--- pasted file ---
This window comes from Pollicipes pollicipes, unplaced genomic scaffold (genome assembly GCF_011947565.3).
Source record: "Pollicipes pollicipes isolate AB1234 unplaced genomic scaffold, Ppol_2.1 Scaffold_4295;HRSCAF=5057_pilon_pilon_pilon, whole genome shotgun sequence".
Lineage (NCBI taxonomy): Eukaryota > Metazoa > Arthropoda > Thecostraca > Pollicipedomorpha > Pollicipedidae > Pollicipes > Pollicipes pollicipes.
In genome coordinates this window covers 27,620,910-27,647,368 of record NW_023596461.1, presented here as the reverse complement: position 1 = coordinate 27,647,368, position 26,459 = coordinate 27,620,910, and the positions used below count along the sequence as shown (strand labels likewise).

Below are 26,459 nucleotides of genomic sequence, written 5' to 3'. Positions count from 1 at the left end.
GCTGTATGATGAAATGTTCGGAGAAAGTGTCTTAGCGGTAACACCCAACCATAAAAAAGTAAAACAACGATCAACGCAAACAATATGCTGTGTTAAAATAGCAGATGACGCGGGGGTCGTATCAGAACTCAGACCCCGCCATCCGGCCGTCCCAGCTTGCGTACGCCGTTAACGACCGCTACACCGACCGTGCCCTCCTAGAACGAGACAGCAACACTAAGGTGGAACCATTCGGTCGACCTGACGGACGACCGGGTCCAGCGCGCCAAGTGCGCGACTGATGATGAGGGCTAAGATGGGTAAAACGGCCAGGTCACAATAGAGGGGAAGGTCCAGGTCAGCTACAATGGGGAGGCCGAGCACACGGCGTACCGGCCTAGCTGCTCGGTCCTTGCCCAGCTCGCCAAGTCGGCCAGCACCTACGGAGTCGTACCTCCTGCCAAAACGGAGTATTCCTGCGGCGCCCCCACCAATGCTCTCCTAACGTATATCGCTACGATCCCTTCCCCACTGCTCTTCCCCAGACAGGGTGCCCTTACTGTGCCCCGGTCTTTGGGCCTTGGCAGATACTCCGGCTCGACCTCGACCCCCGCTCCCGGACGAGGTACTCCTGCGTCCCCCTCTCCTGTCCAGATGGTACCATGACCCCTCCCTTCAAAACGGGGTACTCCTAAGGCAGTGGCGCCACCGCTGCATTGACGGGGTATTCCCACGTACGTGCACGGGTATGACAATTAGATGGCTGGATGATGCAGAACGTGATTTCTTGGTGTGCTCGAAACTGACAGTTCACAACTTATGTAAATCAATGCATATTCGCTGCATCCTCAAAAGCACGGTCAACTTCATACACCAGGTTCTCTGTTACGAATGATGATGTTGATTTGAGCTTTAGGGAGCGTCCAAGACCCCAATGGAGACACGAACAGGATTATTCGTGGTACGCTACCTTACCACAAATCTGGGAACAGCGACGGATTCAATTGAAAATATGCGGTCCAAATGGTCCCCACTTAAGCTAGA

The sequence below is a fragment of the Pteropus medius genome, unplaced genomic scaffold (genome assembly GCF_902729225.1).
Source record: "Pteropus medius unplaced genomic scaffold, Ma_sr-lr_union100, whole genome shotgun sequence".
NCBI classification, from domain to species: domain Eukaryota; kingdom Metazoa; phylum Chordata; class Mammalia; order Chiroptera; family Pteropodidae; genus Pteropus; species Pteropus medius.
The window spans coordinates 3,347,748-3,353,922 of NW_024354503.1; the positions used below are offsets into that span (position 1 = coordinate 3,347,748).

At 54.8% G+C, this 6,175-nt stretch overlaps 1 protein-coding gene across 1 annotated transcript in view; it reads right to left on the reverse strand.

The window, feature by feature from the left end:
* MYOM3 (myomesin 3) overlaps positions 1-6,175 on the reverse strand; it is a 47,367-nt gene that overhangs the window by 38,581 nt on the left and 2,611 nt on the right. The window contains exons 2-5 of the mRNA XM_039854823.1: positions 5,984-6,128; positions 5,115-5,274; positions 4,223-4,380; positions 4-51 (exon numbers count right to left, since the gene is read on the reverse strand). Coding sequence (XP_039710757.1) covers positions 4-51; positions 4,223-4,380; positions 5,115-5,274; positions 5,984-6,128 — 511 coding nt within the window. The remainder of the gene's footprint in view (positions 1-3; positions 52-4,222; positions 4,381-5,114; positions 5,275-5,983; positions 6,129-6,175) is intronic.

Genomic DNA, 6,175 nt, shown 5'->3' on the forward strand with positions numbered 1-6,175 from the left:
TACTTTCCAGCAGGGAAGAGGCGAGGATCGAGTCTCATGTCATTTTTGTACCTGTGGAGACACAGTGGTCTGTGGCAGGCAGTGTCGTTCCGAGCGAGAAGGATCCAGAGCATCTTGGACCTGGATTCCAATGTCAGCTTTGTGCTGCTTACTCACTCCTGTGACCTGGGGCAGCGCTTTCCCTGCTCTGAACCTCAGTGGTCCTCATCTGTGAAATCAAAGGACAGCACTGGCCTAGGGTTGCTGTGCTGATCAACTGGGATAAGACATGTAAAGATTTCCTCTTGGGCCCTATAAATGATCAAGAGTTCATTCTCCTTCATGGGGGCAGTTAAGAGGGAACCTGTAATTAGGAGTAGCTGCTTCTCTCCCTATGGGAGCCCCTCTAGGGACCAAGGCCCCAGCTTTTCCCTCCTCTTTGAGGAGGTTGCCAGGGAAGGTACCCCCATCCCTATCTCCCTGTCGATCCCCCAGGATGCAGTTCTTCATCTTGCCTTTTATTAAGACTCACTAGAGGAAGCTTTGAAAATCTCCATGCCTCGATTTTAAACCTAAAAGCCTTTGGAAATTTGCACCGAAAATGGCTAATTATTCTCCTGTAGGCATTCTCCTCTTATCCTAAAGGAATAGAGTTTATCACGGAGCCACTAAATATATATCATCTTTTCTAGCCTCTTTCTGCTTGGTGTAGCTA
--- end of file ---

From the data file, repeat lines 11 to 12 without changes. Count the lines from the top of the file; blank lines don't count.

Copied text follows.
At 54.8% G+C, this 6,175-nt stretch overlaps 1 protein-coding gene across 1 annotated transcript in view; it reads right to left on the reverse strand.

The window, feature by feature from the left end: